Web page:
I write better when I smoke. Don’t ask me to reduce it to a science.


Everyone is all agog over the waiter who returned a million pesos to a customer who stupidly left it behind. Words like ‘hero’ and ‘example’ are being thrown around like so much dirty dishwater. Puh-leeze.

I can imagine the waiter gave all the right reasons for returning the money, but think about it for awhile. Who in his right mind would have taken the money and ran?

First of all, it is a million bucks. That sort of money isn’t normally carried around by people who would wail helplessly if they lost it. That sort of money comes with a warning label: “take at your own risk, fool.” Ever watch No Country For Old Men?

Second, if you took the money and ran, how long would it really last? The label ‘millionaire’ has lost its lustre in a world where a grade school education costs nearly a hundred thousand pesos a year (or a semester – or trimester – depending on where your kid is studying), where you can easily rack up 80+ thousand a year in utilities bills, and where you can’t get decent housing for less than a 300 thousand. So, you might be able to drop off the map and live off the money for awhile, but then you’d have to get back in the job market – oh but wait, that won’t be so easy because now, everyone knows you’re a thief. You get back on the grid, even with a new identity (which isn’t cheap either) and every minute will be spent wondering whether the law is about to catch up with you.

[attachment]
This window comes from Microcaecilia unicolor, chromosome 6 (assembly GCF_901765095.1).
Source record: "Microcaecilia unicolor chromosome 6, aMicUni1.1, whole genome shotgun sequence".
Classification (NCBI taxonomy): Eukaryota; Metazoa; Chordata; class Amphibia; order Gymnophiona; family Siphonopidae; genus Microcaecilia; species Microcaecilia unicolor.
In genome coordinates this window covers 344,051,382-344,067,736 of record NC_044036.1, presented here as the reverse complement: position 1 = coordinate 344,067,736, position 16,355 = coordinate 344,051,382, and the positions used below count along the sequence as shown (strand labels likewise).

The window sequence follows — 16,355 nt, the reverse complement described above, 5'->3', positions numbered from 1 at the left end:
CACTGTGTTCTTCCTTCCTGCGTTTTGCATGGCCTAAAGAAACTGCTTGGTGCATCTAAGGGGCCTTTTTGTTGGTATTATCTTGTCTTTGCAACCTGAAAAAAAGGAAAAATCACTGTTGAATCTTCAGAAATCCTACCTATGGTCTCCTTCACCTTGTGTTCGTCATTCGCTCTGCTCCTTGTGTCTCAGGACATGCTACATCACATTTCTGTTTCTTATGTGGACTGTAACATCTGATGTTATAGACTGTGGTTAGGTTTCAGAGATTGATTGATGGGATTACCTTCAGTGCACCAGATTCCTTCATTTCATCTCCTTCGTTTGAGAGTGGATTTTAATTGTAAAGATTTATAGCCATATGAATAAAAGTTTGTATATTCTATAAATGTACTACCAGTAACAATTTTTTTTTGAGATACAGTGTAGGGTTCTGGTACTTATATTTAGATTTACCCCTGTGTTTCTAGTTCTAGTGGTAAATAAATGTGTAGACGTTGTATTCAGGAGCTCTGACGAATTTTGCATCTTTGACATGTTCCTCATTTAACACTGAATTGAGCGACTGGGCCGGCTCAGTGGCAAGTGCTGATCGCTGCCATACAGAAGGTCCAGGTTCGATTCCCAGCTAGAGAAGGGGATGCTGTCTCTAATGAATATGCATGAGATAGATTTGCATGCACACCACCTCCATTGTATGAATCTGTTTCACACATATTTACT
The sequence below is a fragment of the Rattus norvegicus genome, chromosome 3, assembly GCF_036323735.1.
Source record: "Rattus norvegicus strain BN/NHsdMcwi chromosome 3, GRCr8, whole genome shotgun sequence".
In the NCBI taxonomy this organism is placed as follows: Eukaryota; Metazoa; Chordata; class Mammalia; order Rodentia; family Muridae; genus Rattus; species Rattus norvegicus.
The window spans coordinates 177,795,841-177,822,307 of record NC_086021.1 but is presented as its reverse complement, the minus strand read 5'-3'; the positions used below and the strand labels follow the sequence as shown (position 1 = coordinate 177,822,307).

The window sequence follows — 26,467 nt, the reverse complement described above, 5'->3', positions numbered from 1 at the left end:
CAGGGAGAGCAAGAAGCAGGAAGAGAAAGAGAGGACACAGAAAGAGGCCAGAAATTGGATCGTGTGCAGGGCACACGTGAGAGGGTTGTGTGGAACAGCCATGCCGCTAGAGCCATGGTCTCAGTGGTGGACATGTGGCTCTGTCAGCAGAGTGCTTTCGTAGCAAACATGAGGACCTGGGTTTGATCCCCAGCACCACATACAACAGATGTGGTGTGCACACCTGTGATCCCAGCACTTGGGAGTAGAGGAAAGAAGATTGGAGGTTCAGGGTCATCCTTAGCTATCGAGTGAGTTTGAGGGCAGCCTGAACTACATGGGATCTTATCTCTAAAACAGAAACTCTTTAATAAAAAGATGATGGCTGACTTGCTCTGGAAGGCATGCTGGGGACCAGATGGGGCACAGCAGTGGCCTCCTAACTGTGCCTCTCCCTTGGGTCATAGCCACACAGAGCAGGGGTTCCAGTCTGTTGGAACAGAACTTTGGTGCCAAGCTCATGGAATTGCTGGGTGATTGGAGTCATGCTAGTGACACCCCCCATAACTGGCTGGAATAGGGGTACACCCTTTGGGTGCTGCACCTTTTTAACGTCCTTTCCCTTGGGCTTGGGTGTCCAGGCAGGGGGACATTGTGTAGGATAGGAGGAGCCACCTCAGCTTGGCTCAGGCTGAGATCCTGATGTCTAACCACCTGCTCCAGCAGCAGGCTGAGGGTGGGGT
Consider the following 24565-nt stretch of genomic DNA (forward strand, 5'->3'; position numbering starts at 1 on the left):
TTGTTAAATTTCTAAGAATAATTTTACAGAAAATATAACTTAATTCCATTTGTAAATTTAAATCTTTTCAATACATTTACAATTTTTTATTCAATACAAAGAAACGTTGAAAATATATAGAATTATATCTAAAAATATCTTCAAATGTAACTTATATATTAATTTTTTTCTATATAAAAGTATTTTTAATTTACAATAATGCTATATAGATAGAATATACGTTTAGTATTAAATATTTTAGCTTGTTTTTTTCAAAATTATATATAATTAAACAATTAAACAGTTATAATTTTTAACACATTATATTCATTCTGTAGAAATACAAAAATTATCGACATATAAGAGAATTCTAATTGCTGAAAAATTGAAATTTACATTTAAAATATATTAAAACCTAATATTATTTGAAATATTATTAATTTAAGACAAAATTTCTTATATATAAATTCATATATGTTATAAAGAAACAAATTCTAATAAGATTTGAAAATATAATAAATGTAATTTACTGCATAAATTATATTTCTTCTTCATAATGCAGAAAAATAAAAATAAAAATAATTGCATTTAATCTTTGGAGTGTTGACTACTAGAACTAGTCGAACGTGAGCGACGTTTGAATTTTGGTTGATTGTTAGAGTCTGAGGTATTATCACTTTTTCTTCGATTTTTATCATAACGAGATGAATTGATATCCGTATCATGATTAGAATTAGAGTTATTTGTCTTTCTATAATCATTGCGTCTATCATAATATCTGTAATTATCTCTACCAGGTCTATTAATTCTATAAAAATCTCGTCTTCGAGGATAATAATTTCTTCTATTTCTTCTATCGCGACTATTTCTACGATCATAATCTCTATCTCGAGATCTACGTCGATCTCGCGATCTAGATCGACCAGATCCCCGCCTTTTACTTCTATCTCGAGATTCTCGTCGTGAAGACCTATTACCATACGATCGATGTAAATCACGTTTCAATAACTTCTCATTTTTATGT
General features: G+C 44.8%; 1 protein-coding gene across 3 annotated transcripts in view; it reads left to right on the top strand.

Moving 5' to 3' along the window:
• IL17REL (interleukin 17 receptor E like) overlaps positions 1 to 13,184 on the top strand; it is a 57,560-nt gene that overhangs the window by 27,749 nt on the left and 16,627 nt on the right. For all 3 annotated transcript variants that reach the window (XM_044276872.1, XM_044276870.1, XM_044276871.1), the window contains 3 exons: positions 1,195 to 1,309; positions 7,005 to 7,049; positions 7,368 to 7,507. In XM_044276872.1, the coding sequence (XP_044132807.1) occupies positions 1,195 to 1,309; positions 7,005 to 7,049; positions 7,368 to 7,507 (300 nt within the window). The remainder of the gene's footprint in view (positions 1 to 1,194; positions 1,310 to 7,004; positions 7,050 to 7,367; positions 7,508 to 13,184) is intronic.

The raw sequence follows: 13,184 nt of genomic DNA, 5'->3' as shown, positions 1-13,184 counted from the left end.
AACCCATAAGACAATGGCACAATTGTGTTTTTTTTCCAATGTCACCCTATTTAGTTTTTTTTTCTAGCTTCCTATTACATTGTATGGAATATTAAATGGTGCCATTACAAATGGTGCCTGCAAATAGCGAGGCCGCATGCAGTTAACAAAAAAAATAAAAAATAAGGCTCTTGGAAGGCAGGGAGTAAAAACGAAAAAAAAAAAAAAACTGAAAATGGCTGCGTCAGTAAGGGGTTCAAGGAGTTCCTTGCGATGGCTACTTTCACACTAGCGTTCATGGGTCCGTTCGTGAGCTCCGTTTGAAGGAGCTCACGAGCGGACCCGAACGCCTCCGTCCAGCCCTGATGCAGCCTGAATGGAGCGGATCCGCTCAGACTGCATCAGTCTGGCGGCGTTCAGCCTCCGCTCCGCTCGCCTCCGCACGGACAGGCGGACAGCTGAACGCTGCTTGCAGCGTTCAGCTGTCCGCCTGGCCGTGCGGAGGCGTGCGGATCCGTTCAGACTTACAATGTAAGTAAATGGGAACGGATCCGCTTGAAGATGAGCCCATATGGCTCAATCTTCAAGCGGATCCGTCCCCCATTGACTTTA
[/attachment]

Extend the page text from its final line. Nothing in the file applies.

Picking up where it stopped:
And third, assuming this waiter immediately went to his supervisor with the money, if you didn’t come clean with the money and the owner came calling (as you know he will coz he prolly missed the money the minute he hit the first stop light and the very first thing he’s gonna do is go back to where he had the money last) what’re you gonna do? Pretend you didn’t see anything? Are you seriously going to tell a guy who had a million bucks that you cleaned up his table and didn’t notice the plastic bag full of money? Riiiiiight. And even if you did had the chutzpah to even try that, what do you do when they find the money on the premises (in your locker, maybe?) and realize that you had lied all along? Shit, man. You’d be so busted.

All told, anyone – except a total moron – in that waiter’s position would have done the same thing. So, he wasn’t a hero. If he’s gonna be given credit for anything, it’s for being reasonably intelligent enough to see that taking the money would be the equivalent of taking a fork and sticking it in your own eye.